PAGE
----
American researchers have developed an inexpensive hybrid catalyst capable of splitting water to produce hydrogen, having a potential for large-scale commercialization.
A study published on Friday in the journal Nature Communication described the new catalyst made of iron and dinickel phosphides on commercially available nickel foam.
Most systems to split water into hydrogen and oxygen require two catalysts: one to spur a reaction to separate the hydrogen and a second to produce oxygen.
But the new catalyst can perform both functions, according to researchers from the University of Houston (UH) and the California Institute of Technology.
Researchers said it has the potential to dramatically lower the amount of energy required to produce hydrogen from water while generating a high current density, a measure of hydrogen production.
“It puts us closer to commercialization,” said Ren Zhifeng, professor of physics at UH and lead author of a paper.
The new catalyst is a bifunctional catalyst for overall water splitting, exhibiting both extremely high OER (oxygen evolution reaction) and HER (hydrogen evolution reaction) activities in the same alkaline electrolyte, according to the study.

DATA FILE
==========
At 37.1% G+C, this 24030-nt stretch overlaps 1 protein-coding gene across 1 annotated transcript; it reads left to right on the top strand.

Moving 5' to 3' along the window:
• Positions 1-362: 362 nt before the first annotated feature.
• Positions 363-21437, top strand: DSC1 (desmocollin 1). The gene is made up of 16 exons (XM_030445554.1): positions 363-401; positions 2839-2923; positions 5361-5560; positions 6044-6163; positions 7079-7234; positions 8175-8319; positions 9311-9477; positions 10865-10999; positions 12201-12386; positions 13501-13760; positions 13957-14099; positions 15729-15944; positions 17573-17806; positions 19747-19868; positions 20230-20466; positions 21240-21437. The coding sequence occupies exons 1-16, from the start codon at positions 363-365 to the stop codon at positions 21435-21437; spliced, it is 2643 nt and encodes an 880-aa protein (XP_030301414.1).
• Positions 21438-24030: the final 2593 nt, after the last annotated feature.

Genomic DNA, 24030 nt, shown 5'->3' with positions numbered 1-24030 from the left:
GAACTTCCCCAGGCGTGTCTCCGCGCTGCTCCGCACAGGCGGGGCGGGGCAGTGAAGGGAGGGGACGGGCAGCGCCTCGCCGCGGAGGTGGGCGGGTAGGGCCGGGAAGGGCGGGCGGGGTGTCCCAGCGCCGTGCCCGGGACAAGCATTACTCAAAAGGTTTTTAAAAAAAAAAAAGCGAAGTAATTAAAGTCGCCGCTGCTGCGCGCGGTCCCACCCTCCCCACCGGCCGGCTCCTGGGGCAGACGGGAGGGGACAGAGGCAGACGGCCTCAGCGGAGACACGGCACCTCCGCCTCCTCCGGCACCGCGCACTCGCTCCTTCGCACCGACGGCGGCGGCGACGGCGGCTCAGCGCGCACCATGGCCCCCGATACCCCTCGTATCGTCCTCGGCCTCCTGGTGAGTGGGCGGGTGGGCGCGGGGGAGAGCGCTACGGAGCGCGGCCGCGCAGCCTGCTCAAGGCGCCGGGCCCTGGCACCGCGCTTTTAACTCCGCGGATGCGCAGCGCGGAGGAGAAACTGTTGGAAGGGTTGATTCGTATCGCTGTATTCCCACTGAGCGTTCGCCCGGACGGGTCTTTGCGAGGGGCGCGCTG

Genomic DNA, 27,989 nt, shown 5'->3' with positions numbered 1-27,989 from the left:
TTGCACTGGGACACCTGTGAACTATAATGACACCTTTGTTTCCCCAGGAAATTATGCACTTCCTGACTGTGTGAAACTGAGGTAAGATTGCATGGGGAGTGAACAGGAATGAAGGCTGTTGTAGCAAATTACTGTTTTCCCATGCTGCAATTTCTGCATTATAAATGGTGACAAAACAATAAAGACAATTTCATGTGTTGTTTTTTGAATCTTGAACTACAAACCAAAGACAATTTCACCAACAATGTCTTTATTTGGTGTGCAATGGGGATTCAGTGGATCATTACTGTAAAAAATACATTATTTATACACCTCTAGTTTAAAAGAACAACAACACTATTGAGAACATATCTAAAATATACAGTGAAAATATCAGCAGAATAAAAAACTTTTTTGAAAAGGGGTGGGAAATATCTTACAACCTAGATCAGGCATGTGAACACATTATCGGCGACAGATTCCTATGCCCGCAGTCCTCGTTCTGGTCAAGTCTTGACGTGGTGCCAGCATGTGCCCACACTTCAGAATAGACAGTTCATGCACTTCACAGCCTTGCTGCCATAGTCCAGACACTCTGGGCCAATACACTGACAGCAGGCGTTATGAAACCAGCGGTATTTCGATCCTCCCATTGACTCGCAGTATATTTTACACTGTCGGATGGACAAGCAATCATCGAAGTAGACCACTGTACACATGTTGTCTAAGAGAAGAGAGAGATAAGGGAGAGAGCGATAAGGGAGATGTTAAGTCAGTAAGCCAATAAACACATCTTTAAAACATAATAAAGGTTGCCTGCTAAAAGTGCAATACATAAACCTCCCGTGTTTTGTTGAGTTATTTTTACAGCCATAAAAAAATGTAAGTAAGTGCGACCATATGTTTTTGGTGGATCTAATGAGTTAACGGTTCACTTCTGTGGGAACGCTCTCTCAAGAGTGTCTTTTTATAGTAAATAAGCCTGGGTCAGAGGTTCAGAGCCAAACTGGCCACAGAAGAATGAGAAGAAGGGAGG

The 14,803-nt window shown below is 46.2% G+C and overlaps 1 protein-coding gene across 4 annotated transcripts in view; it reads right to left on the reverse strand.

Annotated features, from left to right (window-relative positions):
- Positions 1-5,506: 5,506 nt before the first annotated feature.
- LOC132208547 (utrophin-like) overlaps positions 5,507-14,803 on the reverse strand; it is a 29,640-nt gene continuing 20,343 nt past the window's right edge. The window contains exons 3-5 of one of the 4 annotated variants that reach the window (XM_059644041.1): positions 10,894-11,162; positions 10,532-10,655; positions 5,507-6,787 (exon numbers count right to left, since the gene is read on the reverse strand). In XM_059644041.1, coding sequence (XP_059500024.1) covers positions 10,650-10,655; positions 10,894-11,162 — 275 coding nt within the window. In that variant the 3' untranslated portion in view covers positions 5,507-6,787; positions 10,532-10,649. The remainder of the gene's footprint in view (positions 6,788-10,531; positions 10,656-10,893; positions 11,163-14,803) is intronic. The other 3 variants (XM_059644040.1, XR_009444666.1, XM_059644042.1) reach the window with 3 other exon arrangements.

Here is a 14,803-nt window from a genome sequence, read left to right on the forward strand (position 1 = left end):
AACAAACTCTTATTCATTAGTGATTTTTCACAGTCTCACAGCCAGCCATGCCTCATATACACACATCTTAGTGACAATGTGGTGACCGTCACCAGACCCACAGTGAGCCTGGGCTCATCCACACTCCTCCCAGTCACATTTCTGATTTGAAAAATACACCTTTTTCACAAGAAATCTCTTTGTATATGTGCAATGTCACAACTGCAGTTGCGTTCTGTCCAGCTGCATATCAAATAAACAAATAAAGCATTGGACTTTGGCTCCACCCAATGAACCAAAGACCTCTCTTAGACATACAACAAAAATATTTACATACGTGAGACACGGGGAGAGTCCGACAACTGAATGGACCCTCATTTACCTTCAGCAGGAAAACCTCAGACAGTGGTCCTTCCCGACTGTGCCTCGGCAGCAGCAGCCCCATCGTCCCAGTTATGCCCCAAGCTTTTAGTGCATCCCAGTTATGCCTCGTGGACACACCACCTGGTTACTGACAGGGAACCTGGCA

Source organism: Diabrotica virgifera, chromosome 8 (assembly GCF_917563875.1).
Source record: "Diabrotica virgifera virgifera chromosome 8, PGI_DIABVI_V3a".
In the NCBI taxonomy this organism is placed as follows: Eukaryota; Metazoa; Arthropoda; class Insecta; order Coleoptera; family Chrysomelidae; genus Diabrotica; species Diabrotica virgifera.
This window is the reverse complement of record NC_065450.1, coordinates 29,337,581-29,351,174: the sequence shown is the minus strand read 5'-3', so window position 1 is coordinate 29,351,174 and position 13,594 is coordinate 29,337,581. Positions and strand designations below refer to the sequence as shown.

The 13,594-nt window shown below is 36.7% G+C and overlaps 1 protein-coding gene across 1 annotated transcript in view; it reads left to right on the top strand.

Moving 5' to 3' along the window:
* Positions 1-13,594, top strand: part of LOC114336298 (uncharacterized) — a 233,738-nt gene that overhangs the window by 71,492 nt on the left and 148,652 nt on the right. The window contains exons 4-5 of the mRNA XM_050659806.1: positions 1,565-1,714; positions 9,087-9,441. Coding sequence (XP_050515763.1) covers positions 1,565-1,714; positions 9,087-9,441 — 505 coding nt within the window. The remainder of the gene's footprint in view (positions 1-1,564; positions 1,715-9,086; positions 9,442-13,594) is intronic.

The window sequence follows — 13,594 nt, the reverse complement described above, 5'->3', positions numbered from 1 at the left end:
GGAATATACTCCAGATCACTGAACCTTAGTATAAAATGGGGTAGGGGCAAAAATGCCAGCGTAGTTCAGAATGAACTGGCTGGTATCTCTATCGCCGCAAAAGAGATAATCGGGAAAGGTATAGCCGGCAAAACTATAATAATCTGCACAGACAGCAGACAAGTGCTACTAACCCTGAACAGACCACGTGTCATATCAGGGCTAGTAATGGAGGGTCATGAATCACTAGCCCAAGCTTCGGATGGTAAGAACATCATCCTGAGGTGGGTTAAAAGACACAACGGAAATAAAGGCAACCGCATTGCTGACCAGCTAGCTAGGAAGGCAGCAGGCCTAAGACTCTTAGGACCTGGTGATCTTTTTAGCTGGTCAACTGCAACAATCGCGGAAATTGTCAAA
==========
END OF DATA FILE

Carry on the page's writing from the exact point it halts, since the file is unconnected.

Ren said the interaction between the iron phosphide particles and the dinickel phosphide particles boosted both reactions.
Hydrogen is considered a desirable source of clean energy, in the form of fuel cells to power electric motors or burned in internal combustion engines, along with a number of industrial uses.
While traditional catalysts can produce hydrogen from water, they generally rely on expensive platinum group elements. That raises the cost, making large-scale water splitting impractical, according to the researchers.
“In contrast, our materials are based on earth abundant elements and exhibit comparable performance with those of platinum group materials,” said Chen Shuo, assistant professor of physics at UH, the paper’s co-author.
“It can be potentially scaled-up at low cost, which makes it very attractive and promising for the commercialization of water splitting,” said Chen.
Researchers said the catalyst remained stable and effective through more than 40 hours of testing.